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12 results for Mills--History
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Record #:
14502
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Two generations ago, old water mills, whose remains furnish vistas of a civilization during the latter part of the 19th-century, was a social institution in many parts of North Carolina.
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The State (NoCar F 251 S77), Vol. 13 Issue 5, June 1945, p9, 17, f
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Record #:
15385
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Mill village refers to the community developed in conjunction with any mill. Traditionally mill owners built and maintained homes for their employees to rent and supplied these makeshift villages with deputy services. Mr. Ferrell of Raleigh proposed a new plan of individual ownership of mill homes and the property to alleviate the mill owner's financial burden and to instill mill workers with a sense of pride in owning a home.
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The State (NoCar F 251 S77), Vol. 3 Issue 13, Aug 1935, p1, 22, il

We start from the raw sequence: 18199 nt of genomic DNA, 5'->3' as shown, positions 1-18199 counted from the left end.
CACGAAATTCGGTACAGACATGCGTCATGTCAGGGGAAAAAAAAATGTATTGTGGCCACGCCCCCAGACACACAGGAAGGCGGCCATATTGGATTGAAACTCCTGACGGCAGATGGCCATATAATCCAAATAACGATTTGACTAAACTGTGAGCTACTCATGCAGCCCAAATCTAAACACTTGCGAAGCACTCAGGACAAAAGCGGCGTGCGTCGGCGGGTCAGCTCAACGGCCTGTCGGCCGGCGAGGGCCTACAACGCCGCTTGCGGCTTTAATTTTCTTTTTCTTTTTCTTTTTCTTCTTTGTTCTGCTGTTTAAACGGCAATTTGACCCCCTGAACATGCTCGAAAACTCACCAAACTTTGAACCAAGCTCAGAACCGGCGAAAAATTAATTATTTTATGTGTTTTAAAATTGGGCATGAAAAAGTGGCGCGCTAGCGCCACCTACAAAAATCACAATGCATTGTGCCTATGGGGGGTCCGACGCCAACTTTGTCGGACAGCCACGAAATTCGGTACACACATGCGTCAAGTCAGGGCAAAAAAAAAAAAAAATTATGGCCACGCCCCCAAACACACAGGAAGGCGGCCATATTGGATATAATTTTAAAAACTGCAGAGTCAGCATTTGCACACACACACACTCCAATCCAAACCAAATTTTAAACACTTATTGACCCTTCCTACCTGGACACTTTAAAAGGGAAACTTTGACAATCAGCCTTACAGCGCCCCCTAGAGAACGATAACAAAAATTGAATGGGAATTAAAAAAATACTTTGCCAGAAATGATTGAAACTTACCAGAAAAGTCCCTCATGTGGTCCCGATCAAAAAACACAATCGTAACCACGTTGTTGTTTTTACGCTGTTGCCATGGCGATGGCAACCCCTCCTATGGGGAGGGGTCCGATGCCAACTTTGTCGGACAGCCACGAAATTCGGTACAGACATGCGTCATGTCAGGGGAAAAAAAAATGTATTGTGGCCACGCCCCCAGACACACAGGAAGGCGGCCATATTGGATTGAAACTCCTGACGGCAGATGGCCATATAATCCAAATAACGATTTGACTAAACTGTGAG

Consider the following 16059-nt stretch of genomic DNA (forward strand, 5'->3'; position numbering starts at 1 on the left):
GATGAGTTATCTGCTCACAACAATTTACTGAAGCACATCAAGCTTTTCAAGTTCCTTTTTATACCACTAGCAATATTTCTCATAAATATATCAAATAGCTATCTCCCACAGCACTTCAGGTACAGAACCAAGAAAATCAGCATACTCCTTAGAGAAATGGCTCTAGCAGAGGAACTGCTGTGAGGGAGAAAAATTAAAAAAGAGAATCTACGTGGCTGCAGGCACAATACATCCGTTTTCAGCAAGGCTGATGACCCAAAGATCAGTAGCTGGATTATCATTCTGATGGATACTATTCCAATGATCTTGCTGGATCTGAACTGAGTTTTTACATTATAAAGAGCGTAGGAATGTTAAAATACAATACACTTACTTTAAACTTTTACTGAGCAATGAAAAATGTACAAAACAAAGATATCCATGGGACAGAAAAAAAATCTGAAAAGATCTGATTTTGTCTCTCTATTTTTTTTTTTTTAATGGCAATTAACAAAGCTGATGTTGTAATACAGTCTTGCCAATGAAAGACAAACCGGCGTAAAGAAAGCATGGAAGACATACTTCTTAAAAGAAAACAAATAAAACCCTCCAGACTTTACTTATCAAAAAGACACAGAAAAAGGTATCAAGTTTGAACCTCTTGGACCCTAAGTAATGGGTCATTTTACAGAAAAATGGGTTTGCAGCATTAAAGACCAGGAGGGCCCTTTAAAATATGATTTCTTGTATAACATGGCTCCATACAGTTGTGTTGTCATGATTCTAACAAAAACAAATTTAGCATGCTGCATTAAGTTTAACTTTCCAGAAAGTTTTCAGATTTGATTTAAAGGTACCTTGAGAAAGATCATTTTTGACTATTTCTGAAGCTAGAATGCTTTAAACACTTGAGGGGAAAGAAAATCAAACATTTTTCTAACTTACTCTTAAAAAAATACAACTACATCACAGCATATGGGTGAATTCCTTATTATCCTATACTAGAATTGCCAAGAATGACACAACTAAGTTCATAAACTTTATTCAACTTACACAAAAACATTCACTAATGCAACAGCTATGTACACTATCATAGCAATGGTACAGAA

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Record #:
24309
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A mill in Kannapolis was bought out by Pillowtex Corp., of Dallas, Texas. Pillowtex plans to consolidate all offices in Dallas, essentially moving management and administrative positions out of Kannapolis. Additional job cut are expected to affect both the mill and the area.
Record #:
24639
Abstract:
An excerpt from the 1881 Travel Book ‘In the Heart of the Alleghanies,’ this article presents a true ghost story of the Smoky Mountains that centers around a mid-1800s mill on the Cheowah River. A number of people died there, prompting the mills close down and subsequent rumors that it was haunted.
Source:
The State (NoCar F 251 S77), Vol. 26 Issue 19, February 1959, p10-12, 24, il
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Record #:
28550
Abstract:
The history of post-mills in North Carolina and the location of a replica post mill in Dare County are detailed. Post-mills were common along the Outer Banks during the 18th and 19th centuries in Carteret, Hyde, and Dare counties. In the 1970s Lynanne Wescott built a replica post-mill located at Island Farm on Roanoke Island and it has become a local landmark.
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Record #:
28647
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For many children of mill workers at the Loray Mill in Gastonia, summer was filled with memories of vacations at Camp Firestone on Lake James. Camp Firestone offered a vacation from the rigors of work at the mill, while allowing vacationers to be among the friends they lived with in the mill village and worked next to in the mill. The history of the mill-run vacation destination and its place in the lives of mill workers is told.
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Record #:
29022